One benefit of badges is that signing up for one automatically enrolls your company in the Google+ Direct Connect program. That means searching for your brand name with a plus sign at the front if it brings users straight to your Google+ page.
Even if Google Search users don’t use the + operator, and instead search for your brand, at the very least it adds another link to your business on the first page of results. The bottom line: Google+ Pages helps your company be more visible on Google Search.
3. Google+ will be the best network for business.
I believe that over time, Google+ will dominate the world of social sites for brands and businesses. The reason is simple: within a couple years, Google+ will probably be the second biggest social network in the world after Facebook. But Facebook isn’t a place where people want to interact with content.
As I wrote in this space last month, each of the social networks attracts a certain personality type, and one that wants to interact in a specific way.
Facebook attracts people who want to connect with family and friends. Most conversations there are about people -- what I’m doing, what you’re doing. Facebook will bend over backwards to try and figure out how to integrate Nike and Coca Cola and Starbucks into your conversations with grandma about the weather in Wichita, but ultimately branding is a bad fit for Facebook.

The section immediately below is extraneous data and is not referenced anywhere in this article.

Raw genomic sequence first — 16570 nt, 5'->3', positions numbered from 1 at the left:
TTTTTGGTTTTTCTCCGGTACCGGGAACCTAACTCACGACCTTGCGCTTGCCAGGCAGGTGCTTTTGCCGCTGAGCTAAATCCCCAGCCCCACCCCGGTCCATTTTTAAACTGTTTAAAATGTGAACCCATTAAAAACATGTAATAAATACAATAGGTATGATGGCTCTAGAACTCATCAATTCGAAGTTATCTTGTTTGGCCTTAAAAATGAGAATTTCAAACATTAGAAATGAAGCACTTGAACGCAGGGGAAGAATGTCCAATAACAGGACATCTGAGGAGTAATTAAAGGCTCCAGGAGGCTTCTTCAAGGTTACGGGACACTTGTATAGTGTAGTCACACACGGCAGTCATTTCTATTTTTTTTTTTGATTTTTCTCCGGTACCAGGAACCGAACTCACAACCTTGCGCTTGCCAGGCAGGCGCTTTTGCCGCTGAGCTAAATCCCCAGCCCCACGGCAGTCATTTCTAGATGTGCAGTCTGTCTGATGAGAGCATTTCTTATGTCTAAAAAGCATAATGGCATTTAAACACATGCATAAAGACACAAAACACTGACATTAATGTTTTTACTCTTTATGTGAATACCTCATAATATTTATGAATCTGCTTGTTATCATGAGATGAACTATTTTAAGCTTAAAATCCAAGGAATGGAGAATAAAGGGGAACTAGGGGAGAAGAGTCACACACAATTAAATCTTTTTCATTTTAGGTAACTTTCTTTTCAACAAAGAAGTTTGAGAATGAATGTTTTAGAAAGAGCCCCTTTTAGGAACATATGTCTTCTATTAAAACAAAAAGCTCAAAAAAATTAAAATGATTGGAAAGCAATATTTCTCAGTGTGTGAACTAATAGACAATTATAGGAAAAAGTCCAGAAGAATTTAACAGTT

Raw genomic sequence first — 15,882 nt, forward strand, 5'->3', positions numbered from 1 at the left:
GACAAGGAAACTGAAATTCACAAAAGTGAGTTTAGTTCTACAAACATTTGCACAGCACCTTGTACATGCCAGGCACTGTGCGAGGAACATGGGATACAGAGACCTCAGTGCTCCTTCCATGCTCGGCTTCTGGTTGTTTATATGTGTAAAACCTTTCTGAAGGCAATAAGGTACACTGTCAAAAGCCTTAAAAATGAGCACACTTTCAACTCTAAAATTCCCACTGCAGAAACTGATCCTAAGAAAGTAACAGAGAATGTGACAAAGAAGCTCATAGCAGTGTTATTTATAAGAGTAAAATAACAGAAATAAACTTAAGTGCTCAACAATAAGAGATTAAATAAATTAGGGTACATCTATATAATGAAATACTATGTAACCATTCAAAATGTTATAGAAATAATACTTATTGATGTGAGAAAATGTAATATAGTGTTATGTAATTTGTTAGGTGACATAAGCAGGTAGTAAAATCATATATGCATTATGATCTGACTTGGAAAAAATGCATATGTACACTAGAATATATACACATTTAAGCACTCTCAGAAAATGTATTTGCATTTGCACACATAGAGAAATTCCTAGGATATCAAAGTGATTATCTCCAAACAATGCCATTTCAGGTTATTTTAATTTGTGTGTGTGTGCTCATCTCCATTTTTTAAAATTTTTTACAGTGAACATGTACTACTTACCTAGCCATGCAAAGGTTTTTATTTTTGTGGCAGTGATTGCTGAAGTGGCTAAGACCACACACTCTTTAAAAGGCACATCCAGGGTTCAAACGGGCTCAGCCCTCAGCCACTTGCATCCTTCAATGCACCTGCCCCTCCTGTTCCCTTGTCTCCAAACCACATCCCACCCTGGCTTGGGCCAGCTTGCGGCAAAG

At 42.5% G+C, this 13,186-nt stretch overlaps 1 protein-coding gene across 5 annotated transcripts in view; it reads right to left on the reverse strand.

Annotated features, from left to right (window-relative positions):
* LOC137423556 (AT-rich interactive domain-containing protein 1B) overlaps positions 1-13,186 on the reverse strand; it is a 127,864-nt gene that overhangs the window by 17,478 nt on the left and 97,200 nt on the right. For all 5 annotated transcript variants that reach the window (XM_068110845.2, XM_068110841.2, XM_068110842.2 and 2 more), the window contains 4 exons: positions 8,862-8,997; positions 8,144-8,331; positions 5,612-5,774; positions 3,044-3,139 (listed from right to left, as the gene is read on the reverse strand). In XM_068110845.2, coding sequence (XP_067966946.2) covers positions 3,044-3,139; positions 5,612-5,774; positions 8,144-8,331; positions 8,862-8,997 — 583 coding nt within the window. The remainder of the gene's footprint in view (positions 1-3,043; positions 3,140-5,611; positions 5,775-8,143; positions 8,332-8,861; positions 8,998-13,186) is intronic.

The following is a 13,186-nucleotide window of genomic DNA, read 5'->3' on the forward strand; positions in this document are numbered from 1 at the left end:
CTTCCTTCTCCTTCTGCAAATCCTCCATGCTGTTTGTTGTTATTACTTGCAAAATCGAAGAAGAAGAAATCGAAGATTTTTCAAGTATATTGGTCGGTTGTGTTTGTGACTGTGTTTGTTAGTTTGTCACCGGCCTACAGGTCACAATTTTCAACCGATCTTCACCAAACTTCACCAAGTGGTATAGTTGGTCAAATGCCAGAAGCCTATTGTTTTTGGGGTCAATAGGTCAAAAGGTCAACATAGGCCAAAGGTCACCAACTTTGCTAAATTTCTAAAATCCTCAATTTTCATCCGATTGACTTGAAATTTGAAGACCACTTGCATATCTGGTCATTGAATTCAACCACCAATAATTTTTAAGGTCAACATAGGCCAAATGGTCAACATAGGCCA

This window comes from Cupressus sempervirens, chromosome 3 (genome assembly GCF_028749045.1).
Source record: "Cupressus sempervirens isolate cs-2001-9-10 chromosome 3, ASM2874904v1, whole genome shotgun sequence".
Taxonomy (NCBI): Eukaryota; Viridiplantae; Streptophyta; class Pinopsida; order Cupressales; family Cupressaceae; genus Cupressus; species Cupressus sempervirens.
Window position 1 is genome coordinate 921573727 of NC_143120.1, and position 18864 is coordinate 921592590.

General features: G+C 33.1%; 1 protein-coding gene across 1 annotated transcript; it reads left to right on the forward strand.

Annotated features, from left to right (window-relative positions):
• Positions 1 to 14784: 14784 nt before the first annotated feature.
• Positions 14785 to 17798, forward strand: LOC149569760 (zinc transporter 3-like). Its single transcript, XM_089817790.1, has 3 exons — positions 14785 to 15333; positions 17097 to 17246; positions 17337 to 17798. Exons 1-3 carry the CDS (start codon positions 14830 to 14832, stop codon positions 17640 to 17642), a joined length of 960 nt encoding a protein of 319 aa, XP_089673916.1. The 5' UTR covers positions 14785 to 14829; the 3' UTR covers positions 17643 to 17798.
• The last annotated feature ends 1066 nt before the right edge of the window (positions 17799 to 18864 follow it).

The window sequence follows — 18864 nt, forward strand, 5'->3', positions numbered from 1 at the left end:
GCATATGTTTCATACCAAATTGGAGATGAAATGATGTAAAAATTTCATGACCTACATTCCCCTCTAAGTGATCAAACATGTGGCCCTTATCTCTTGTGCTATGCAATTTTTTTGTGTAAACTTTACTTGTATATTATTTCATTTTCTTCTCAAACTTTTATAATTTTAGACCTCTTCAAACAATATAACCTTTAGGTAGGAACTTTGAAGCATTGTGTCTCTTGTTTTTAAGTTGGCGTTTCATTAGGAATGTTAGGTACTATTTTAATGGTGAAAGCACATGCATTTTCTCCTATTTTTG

Twitter and Google+ are far more attractive to people who want to talk about things and ideas. However, Twitter is hobbled as a brand platform by its 140-character post limit. It’s really most useful as a place to share links.
Google+ alone will emerge as the big network with lots of space for text and multimedia content where people go to talk about things and ideas -- including those communicated by companies.
Google+ excels at viral sharing, far more so than Facebook or Twitter. So when brands post content that’s boring, pointless or blindly self-promotional, it will land with a thud and go nowhere. But when brands learn to post interesting, useful or user-benefiting content, it will go massively viral in minutes, and generate incredible conversations.
Ultimately, companies want people talking about their products, services and branding. And Google+ is the best place for talking.
Also: Google+ doesn’t censor your content like Facebook does. Because of Facebook’s EdgeRank algorithm, the overwhelming majority of brand posts on Facebook are never seen by people who have clicked “Like” on the brand’s page.
If those aren’t reasons enough, it’s important to remember that success on these platforms is going to require trial and error. So it’s best to start erring now, so that future campaigns can be based on solid knowledge about what works, and delivered to a circle base that’s already got some trust and history with the brand on Google+.
So ignore the naysayers. Not getting your company or organization on Google+ right now... well, that’s just crazy talk.
A ship like this sails only once per decade or so. Don’t miss the boat.